Sunday, June 18, 2006

Al-Qaeda Had Plans To Release Poison Gas In NY Subway

According to Time who gets the info from a book excerpt.

Al-Qaeda terrorists came within 45 days of attacking the New York subway system with a lethal gas similar to that used in Nazi death camps. They were stopped not by any intelligence breakthrough, but by an order from Osama bin Laden's deputy, Ayman Zawahiri. And the U.S. learned of the plot from a CIA mole inside al-Qaeda. These are some of the more startling revelations by Pulitzer Prize-winning author Ron Suskind, whose new book The One Percent Doctrine is excerpted in the forthcoming issue of TIME. It will appear on early Sunday morning.

U.S. intelligence got its first inkling of the plot from the contents of a laptop computer belonging to a Bahraini jihadist captured in Saudi Arabia early in 2003. It contained plans for a gas-dispersal system dubbed "the mubtakkar" (Arabic for inventive). Fearing that al-Qaeda's engineers had achieved the holy grail of terror R&D — a device to effectively distribute hydrogen-cyanide gas, which is deadly when inhaled — the CIA immediately set about building a prototype based on the captured design, which comprised two separate chambers for sodium cyanide and a stable source of hydrogen, such as hydrochloric acid. A seal between the two could be broken by a remote trigger, producing the gas for dispersal. The prototype confirmed their worst fears: "In the world of terrorist weaponry," writes Suskind, "this was the equivalent of splitting the atom. Obtain a few widely available chemicals, and you could construct it with a trip to Home Depot – and then kill everyone in the store."

The device was shown to President Bush and Vice President Cheney the following morning, prompting the President to order that alerts be sent through all levels of the U.S. government. Easily constructed and concealed, mass casualties were inevitable if it could be triggered in any enclosed public space.

Having discovered the device, exposing the plot in which it might be used became a matter of extreme urgency. Although the Saudis were cooperating more than ever before in efforts to track down al-Qaeda operatives in the kingdom, the interrogations of suspects connected with the Bahraini on whose computer the Mubtakkar was discovered were going nowhere. The U.S. would have to look elsewhere.

Conventional wisdom has long held that the U.S. has no human intelligence assets inside al Qaeda. "That is not true," writes Suskind. Over the previous six months, U.S. agents had been receiving accurate tips from a man the writer identifies simply as "Ali," a management-level al-Qaeda operative who believed his leaders had erred in attacking the U.S. directly. "The group was now dispersed," writes Suskind. "A few of its leaders and many foot soldiers were captured or dead. As with any organization, time passed and second-guessing began."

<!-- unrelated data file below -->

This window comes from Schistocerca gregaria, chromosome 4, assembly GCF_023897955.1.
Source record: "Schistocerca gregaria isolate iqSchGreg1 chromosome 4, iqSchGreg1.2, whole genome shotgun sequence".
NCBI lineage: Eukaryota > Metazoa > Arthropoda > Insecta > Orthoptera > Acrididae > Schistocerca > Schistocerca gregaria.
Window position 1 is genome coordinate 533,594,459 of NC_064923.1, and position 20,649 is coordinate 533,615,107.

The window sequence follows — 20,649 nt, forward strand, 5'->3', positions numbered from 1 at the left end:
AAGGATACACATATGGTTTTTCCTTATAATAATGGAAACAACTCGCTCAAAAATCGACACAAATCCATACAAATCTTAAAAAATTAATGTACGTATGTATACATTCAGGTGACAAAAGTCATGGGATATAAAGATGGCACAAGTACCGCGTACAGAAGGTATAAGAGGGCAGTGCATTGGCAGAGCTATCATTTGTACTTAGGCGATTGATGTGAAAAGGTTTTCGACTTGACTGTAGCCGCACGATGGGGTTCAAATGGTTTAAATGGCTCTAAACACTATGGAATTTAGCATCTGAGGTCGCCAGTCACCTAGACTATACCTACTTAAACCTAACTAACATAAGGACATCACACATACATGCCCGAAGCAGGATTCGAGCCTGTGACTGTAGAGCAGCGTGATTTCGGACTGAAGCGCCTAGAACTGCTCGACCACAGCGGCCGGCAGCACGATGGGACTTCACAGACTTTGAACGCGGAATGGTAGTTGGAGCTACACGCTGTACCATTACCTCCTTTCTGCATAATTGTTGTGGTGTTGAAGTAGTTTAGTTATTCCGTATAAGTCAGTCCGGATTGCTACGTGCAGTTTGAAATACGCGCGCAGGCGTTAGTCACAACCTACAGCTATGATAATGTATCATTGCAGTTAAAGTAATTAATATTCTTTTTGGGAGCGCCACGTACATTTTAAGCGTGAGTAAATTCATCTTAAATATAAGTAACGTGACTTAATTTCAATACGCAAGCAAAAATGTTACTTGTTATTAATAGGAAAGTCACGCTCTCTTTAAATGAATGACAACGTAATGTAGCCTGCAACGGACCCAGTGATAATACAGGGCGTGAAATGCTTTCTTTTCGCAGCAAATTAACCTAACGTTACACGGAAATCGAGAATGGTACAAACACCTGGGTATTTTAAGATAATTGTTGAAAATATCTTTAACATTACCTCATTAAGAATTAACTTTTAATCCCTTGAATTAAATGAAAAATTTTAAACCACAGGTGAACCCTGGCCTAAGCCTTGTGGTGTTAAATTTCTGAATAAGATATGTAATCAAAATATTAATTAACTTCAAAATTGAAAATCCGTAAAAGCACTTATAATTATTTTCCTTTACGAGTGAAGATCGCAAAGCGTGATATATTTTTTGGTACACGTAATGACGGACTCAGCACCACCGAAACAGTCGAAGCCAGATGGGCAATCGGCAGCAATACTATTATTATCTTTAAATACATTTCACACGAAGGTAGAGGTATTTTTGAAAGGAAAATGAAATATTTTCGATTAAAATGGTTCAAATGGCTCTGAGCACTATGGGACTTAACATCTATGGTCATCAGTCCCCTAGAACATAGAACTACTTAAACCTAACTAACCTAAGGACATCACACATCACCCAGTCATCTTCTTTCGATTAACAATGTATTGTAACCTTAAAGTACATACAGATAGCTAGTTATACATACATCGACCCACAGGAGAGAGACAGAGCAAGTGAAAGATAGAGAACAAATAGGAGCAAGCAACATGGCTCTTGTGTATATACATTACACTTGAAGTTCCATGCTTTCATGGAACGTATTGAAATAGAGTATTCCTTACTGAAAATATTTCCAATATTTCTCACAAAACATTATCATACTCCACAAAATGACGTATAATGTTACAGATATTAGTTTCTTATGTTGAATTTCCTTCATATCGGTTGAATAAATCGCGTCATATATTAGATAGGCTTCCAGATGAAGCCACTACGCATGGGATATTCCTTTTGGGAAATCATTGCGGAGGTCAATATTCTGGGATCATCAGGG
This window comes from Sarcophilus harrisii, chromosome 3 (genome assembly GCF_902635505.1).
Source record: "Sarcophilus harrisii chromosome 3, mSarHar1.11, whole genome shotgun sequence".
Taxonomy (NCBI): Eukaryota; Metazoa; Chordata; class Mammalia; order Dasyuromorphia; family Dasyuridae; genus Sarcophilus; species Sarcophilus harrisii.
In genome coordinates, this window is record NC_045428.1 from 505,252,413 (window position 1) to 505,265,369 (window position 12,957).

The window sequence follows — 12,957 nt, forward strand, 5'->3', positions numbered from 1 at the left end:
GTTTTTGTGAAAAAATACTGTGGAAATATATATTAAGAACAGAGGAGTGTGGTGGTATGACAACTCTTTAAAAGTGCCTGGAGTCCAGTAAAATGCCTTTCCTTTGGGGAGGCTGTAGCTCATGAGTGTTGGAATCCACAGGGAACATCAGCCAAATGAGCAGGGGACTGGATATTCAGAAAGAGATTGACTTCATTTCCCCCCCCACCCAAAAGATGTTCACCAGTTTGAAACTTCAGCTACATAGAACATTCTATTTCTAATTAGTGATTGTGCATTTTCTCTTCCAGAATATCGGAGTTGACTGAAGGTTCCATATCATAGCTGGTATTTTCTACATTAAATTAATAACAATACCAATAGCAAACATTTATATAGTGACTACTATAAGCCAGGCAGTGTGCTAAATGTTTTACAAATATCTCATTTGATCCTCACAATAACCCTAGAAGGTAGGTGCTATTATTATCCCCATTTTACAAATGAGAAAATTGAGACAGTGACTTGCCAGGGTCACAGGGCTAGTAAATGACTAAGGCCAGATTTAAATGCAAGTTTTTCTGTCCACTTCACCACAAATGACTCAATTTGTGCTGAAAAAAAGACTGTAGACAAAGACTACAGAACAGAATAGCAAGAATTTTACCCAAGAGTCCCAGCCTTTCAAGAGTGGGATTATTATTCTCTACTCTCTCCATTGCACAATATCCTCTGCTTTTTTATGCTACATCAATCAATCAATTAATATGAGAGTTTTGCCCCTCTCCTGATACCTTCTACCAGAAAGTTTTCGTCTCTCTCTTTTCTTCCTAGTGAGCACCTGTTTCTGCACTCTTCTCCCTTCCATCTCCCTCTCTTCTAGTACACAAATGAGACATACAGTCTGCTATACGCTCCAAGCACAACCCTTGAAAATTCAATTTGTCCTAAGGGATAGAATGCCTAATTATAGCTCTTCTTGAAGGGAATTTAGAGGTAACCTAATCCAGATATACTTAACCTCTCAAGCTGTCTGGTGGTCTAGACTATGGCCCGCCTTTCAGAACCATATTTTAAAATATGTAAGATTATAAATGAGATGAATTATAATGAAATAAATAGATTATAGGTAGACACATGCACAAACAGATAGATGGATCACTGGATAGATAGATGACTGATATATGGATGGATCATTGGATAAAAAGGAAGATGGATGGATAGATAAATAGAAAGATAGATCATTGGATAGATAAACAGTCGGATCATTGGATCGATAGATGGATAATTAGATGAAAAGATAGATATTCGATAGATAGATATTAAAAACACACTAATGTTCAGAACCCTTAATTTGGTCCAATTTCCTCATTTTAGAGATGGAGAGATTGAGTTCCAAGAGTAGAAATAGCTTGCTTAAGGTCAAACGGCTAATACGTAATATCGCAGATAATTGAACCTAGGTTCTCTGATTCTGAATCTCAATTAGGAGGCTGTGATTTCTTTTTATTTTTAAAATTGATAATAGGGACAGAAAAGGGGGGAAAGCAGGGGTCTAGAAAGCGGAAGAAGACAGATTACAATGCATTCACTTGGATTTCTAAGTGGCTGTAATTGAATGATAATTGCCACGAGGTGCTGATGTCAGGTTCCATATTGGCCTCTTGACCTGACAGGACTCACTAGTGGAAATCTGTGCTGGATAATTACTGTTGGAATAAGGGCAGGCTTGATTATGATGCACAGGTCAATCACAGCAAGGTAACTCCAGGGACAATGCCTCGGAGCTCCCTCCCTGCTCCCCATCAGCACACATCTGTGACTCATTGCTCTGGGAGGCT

And when asked about the Mubtakkar and the names of the men arrested in Saudi Arabia, Ali was aware of the plot. He identified the key man as Bin Laden's top operative on the Arabian Peninsula, Yusuf al Ayeri, a.k.a. "Swift Sword," who had been released days earlier by Saudi authorities, unaware that al-Ayeri was bin Laden's point man in the kingdom.

Ali revealed that Ayeri had visited Ayman Zawahiri in January 2003, to inform him of a plot to attack the New York City subway system using cyanide gas. Several mubtakkars were to be placed in subway cars and other strategic locations. This was not simply a proposal; the plot was well under way. In fact, zero-hour was only 45 days away. But then, for reasons still debated by U.S. intelligence officials, Zawahiri called off the attack. "Ali did not know the precise explanation why. He just knew that Zawahiri had called them off."

The news left administration officials gathered in the White House with more questions than answers. Why was Ali cooperating? Why had Zawahiri called off the strike? Were the operatives planning to carry out the attack still in New York? "The CIA analysts attempted answers. Many of the questions were simply unanswerable."

Read the whole thing.

Allah Pundit says the point to take away is Al Qaeda has crude WMD capabilities. Have a great evening!

Suitably Flip feels better and better about that 40% cut in New York's federal anti-terror funding.

AJ Strata wonders if Time and Suskind expose a critical US intelligence asset inside Al
Qaeda's organization simply to make money? It seems likely - sadly.
But hey, I'm sure they think it was worth the Pulitzer.

I wonder if this will change the ACLU's mind about random searches in the NY Subway. Time says they will have more tomorrow, but the main question will remain: Why was it called off?

Jeff Goldstein:

My preliminary thoughts are these: whatever you happen to feel about George Bush, one thing is clear: When it comes to defending the homeland against al Qaeda, he has not hesitated to act in the decisive way he and his advisors see fit. To that end, he has proven himself unafraid to use substantive military force, and largely immune to the opinions of both the western media and international elites. Whether or not this factored into al Qaeda’s thinking is dubious. But I have long believed that one of the reasons we haven’t seen the kind of attacks here that we see in, say, Israel, is that the US, should it ever decide to go on the full offensive, cannot be restrained—particularly if public opinion shifts toward a desire to see the enemy eradicated, even if doing so requires a shift in the collective moral calculus of the nation.

Macsmind reminds us that we should take this news with a grain of salt.

Back in 2004, Powerline caught Suskind perpetrating a hoax with his hit book on Bush, using proven liar Ex Treasury Secretary Paul O'Neil as a witness.

Crossposted from Stop The ACLU